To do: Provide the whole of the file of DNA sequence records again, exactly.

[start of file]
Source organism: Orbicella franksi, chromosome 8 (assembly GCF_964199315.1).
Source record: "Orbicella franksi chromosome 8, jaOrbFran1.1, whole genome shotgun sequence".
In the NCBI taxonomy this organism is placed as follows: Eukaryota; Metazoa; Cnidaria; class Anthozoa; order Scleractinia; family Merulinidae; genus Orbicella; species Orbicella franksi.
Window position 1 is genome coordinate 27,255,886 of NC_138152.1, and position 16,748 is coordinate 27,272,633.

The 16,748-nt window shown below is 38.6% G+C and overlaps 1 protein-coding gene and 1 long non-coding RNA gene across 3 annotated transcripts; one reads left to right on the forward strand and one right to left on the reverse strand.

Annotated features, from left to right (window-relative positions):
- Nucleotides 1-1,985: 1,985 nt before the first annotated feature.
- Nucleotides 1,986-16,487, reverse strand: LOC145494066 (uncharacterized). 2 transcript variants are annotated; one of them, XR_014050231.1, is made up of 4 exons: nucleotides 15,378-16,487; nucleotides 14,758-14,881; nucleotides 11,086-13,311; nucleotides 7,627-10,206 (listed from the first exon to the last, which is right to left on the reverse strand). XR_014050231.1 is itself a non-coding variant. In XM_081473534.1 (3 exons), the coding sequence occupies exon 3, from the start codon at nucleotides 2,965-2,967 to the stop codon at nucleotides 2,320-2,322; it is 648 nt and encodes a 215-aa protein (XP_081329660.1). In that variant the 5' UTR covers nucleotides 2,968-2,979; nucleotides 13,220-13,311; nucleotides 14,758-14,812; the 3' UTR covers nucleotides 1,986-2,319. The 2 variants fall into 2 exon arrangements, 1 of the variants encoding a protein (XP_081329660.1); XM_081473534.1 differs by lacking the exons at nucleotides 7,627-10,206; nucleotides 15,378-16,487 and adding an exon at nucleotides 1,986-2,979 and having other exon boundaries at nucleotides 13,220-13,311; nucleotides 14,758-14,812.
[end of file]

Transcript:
Source organism: Orbicella franksi, chromosome 8 (assembly GCF_964199315.1).
Source record: "Orbicella franksi chromosome 8, jaOrbFran1.1, whole genome shotgun sequence".
In the NCBI taxonomy this organism is placed as follows: Eukaryota; Metazoa; Cnidaria; class Anthozoa; order Scleractinia; family Merulinidae; genus Orbicella; species Orbicella franksi.
Window position 1 is genome coordinate 27,255,886 of NC_138152.1, and position 16,748 is coordinate 27,272,633.

The 16,748-nt window shown below is 38.6% G+C and overlaps 1 protein-coding gene and 1 long non-coding RNA gene across 3 annotated transcripts; one reads left to right on the forward strand and one right to left on the reverse strand.

Annotated features, from left to right (window-relative positions):
- Nucleotides 1-1,985: 1,985 nt before the first annotated feature.
- Nucleotides 1,986-16,487, reverse strand: LOC145494066 (uncharacterized). 2 transcript variants are annotated; one of them, XR_014050231.1, is made up of 4 exons: nucleotides 15,378-16,487; nucleotides 14,758-14,881; nucleotides 11,086-13,311; nucleotides 7,627-10,206 (listed from the first exon to the last, which is right to left on the reverse strand). XR_014050231.1 is itself a non-coding variant. In XM_081473534.1 (3 exons), the coding sequence occupies exon 3, from the start codon at nucleotides 2,965-2,967 to the stop codon at nucleotides 2,320-2,322; it is 648 nt and encodes a 215-aa protein (XP_081329660.1). In that variant the 5' UTR covers nucleotides 2,968-2,979; nucleotides 13,220-13,311; nucleotides 14,758-14,812; the 3' UTR covers nucleotides 1,986-2,319. The 2 variants fall into 2 exon arrangements, 1 of the variants encoding a protein (XP_081329660.1); XM_081473534.1 differs by lacking the exons at nucleotides 7,627-10,206; nucleotides 15,378-16,487 and adding an exon at nucleotides 1,986-2,979 and having other exon boundaries at nucleotides 13,220-13,311; nucleotides 14,758-14,812.